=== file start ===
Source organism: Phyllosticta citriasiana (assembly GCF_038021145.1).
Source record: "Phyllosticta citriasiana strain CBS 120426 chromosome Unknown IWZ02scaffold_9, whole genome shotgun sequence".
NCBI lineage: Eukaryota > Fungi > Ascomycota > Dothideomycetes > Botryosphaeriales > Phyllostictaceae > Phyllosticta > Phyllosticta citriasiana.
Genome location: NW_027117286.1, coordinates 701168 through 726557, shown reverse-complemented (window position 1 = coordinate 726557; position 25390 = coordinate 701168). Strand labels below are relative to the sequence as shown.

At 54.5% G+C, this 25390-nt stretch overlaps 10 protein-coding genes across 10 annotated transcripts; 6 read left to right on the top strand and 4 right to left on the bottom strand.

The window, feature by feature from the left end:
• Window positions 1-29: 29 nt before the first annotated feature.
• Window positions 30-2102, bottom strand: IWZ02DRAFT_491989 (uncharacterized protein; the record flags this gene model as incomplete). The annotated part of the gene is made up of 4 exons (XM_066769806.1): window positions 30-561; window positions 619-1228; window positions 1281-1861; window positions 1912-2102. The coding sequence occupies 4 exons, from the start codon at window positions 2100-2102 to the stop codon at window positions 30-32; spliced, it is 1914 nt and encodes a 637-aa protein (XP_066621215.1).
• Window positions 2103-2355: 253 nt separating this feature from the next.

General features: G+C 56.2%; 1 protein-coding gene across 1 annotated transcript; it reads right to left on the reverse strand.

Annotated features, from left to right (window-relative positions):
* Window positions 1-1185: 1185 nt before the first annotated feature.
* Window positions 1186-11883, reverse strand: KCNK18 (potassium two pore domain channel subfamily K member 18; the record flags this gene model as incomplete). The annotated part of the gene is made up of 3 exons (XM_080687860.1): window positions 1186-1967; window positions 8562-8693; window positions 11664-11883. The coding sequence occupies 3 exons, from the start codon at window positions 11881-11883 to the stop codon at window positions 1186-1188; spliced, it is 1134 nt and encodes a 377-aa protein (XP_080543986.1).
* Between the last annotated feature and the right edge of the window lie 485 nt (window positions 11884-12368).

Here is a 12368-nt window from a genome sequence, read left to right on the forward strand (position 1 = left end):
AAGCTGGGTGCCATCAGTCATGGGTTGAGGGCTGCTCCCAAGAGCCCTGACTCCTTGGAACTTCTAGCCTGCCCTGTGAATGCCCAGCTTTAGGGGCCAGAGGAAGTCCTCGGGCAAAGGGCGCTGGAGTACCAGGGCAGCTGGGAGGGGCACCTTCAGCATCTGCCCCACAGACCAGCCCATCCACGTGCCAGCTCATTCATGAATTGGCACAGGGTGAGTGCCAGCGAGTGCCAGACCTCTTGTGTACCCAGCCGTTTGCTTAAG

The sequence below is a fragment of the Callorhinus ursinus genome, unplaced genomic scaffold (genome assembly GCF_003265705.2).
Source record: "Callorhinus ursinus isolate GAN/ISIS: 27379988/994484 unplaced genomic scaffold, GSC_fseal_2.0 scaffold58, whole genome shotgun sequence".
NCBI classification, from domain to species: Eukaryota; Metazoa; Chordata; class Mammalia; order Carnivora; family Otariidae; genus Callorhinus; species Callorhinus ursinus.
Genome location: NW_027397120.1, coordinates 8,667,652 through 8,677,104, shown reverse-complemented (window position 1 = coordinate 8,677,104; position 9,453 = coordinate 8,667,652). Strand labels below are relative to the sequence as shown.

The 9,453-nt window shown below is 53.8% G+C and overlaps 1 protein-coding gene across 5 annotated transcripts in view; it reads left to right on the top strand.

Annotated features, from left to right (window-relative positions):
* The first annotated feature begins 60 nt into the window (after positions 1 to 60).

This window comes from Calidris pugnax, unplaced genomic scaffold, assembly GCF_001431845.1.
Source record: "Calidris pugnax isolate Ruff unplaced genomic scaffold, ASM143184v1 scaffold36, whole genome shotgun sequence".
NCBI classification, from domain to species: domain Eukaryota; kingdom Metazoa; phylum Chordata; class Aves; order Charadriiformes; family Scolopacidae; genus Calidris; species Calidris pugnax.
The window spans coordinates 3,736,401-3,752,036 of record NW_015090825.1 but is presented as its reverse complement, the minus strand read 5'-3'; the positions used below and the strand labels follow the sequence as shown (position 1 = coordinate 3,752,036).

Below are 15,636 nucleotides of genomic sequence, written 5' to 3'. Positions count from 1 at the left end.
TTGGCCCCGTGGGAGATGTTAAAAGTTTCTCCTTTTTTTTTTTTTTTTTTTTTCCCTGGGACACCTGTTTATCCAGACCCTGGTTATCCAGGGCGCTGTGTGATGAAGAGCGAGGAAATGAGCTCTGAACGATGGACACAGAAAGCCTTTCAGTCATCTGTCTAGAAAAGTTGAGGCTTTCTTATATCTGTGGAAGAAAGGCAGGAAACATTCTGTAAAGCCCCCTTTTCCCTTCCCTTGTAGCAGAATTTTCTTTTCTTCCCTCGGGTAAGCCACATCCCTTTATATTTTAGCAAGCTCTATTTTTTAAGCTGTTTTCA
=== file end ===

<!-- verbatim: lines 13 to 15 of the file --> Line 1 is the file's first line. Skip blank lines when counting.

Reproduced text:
* Window positions 1186-11883, reverse strand: KCNK18 (potassium two pore domain channel subfamily K member 18; the record flags this gene model as incomplete). The annotated part of the gene is made up of 3 exons (XM_080687860.1): window positions 1186-1967; window positions 8562-8693; window positions 11664-11883. The coding sequence occupies 3 exons, from the start codon at window positions 11881-11883 to the stop codon at window positions 1186-1188; spliced, it is 1134 nt and encodes a 377-aa protein (XP_080543986.1).
* Between the last annotated feature and the right edge of the window lie 485 nt (window positions 11884-12368).

Here is a 12368-nt window from a genome sequence, read left to right on the forward strand (position 1 = left end):